I'm the 4th great grandson of Joseph and Theresa Ebaugh, who arrived in America at the Port of Baltimore in 1834 and settled in Indiana. My Y-line is a pretty straight shot; I've known the sequence since I was a kid. I started formally studying my family's history around a decade ago. I completed 95% of my maternal domestic ancestry and much of my post-1830 paternal ancestry over the next several years the hard way - pouring over records. Four or five years ago I finally started using ancestry and discovered that the ancestry I wasn't aware of was quite a bit more extensive than I ever would have imagined. The key to my paternal line is the women. My grandmother, Helen Harbeson descends from 18th century Scotch-Irish immigrants. And the gold miner who married a Swede. Ethel (Worden) Ebaugh, Hattie (Deuel) Ebaugh, and Nancy (Applegate) Ebaugh, my 1st-3rd great grandmothers, all have colonial roots. My 4th great grandmother Theresa (Fridman) Ebaugh's living brothers and sister came to America with Theresa and Joseph, and have interesting stories of their own.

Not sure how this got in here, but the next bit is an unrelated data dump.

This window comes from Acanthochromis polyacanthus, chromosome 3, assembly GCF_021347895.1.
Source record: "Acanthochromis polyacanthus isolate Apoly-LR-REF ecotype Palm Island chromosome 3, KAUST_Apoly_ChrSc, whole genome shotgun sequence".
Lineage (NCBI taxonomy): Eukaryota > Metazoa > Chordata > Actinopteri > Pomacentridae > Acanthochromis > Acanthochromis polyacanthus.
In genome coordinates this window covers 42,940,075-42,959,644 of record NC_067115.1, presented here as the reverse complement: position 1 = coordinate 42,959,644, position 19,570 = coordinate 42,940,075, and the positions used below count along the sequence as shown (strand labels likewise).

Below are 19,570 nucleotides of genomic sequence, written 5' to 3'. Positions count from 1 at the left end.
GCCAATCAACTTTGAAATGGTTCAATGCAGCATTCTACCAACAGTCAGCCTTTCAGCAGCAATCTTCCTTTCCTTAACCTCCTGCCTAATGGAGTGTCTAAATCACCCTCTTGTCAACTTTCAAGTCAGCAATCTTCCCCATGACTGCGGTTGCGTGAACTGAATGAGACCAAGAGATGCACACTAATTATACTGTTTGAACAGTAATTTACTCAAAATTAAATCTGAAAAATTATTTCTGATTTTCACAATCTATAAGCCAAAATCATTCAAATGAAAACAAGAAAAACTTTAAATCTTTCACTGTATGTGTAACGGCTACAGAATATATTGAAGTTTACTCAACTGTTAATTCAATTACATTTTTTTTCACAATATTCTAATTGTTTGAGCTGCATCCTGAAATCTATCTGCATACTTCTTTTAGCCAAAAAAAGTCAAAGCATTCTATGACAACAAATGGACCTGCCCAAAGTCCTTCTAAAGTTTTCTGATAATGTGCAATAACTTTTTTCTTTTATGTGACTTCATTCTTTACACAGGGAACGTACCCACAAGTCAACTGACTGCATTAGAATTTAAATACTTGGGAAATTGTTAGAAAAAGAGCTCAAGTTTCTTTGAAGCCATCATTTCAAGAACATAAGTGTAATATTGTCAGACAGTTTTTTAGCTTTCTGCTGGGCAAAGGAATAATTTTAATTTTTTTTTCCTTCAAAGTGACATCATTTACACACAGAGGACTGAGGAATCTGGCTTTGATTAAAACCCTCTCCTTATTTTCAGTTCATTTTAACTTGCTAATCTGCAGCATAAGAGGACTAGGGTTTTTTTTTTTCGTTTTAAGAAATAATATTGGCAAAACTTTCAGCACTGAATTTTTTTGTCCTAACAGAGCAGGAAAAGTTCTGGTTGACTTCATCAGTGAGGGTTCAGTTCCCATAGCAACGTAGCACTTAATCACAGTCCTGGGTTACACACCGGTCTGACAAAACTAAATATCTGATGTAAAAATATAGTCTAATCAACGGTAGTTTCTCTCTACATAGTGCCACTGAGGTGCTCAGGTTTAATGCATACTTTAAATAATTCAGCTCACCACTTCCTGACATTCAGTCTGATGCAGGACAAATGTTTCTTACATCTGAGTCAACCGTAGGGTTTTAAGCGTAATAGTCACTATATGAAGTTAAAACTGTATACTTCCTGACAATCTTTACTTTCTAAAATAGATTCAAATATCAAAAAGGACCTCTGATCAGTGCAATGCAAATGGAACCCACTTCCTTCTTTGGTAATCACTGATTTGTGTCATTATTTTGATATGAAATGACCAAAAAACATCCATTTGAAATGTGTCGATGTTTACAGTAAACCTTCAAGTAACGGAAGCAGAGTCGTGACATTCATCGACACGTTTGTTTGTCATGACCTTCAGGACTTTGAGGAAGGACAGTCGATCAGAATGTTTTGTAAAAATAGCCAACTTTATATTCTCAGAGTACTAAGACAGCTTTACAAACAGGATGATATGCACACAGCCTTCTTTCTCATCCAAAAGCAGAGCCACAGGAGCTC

Not every project is being actively worked right now; none will ever be "complete" - there's always more to learn. Each link below leads to a description of the project with useful resources and a list of profiles belonging to it.
As I hint at above, I conceptualize my ancestry as a stacked set of maternal lines, each terminating in a marriage with a man in my Y-line.
Boyle to Haughville - Tracing descendants of formally enslaved people in Boyle County, Kentucky, some of whom were enslaved by my ancestors. Many were involved in the Migration, ending up on the west side of Indianapolis.